My muscles shrank and fat expanded from my body’s rapid loss of estrogen. My breasts went from full and sexy to pendulous and lopsided, a burden and barrier to exercising. I had to buy new (used) clothes in multiple sizes as my body continued to expand, building the stubborn “menopause middle,” and resulting in a 40-pound weight gain in one decade.

I became invisible in public. Since I didn’t want to be noticed for my body anymore, that was fine with me. I was just another frumpy mom at the grocery store, slopping around in oversize tunics and leggings to try to hide my weight.

By the time I reached 50, I had broken both ankles due to clumsiness and age-related bone loss. With weak ankles, a problematic back and now-giant breasts, every day when I looked in the mirror I felt like a “before” picture. I fat-shamed my own body, refusing to forgive it for aging and changing. I weighed more in my 50s than I did when I was nine months pregnant.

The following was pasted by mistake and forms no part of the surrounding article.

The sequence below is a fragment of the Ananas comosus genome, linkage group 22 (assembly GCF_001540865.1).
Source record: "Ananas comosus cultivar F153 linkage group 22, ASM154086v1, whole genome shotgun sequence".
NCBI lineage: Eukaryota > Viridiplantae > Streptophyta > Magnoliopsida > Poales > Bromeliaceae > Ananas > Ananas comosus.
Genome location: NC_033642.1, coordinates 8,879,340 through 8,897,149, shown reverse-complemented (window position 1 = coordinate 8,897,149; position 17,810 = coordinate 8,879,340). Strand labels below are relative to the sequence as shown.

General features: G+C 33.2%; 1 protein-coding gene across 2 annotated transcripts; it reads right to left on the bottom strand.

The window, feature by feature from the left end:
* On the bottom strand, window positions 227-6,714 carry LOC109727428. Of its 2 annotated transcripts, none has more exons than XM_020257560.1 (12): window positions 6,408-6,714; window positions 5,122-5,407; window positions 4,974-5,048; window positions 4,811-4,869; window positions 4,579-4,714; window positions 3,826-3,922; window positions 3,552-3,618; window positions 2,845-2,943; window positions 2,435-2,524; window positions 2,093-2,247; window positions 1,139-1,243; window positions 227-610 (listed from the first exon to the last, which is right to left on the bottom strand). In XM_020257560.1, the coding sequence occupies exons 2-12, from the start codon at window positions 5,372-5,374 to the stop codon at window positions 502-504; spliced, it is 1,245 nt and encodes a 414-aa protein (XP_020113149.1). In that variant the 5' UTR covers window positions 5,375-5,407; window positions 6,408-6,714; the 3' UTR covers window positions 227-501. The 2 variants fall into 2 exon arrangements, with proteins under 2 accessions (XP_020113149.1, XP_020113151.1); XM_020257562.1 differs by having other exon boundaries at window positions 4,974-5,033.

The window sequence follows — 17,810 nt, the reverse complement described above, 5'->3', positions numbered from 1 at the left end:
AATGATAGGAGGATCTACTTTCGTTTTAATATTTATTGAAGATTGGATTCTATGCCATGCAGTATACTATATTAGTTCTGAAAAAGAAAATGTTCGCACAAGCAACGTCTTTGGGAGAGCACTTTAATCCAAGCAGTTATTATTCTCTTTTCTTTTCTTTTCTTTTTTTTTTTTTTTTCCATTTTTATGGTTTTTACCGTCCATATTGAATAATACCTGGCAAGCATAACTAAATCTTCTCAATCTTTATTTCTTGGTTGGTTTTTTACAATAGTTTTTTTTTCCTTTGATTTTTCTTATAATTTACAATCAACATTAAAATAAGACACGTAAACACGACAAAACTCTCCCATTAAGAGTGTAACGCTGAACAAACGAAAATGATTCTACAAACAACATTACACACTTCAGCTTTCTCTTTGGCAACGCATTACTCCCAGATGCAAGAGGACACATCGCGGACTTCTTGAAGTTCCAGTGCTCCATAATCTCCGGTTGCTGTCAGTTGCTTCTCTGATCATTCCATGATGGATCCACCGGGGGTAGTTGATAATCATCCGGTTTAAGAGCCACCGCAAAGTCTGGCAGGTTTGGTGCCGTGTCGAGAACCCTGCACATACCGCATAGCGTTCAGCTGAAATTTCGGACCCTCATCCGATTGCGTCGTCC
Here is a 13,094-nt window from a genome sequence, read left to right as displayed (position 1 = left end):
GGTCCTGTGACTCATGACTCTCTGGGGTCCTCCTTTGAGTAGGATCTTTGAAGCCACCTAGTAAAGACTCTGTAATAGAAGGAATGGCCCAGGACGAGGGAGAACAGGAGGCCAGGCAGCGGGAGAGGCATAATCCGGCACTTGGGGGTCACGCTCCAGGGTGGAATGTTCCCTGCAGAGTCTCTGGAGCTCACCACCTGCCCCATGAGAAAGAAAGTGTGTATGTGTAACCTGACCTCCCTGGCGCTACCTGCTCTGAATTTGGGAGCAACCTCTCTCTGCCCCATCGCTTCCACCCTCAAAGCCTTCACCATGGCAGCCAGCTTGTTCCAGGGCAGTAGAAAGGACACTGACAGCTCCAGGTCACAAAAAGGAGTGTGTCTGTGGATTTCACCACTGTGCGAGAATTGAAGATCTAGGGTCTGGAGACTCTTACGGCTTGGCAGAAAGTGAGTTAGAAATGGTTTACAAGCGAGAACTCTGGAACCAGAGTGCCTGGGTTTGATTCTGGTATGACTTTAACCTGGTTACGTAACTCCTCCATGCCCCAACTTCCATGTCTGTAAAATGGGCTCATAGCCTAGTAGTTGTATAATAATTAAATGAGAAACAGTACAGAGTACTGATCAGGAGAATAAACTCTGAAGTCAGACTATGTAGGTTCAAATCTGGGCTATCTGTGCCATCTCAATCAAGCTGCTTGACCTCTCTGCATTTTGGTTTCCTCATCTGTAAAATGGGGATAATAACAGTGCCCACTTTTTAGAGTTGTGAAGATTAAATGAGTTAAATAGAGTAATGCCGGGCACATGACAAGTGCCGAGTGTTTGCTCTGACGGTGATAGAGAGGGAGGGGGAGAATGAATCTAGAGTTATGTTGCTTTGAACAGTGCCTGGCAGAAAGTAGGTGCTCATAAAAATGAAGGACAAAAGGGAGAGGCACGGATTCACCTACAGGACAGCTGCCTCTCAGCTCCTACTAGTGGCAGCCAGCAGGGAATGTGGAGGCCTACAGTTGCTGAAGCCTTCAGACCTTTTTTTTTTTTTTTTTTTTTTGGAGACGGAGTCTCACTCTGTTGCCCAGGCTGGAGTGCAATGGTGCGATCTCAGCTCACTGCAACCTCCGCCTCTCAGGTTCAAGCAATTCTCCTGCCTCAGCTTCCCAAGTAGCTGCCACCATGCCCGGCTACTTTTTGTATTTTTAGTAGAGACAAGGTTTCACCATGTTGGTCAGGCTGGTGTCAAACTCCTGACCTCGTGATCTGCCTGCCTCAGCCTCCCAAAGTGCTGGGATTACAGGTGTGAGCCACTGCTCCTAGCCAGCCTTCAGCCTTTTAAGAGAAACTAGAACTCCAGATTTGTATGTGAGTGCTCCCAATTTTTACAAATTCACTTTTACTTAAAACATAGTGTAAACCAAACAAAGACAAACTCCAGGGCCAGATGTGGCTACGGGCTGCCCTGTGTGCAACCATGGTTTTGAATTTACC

And I couldn’t find a way to forgive myself, even when I read up about menopause and understood why this happened. 

The Online Body Positivity Movement

Joining TikTok exposed me to hundreds of fellow Gen Xers who refused to let age-related changes bring them down. I was fascinated by creators with big, beautiful, oversize eyeglasses. They made huge statements on my tiny phone screen. Older women on TikTok are IN YOUR FACE with their body-positive attitudes and brazen fashion choices, sporting bikinis for the first time, wearing tight clothes that hug all their curves, and blocking bullies who tell them they’re too old, too fat, too saggy, too whatever.

I reached out to some creators with large-and-loud glasses to learn how to embrace the bold for myself. “I have always liked the look,” said Karin Hazel, a virtual office manager from Etna, Ohio. “I had them in the '80s. But in the past two years, I started wearing them again. They make me feel more confident … I get so many compliments!”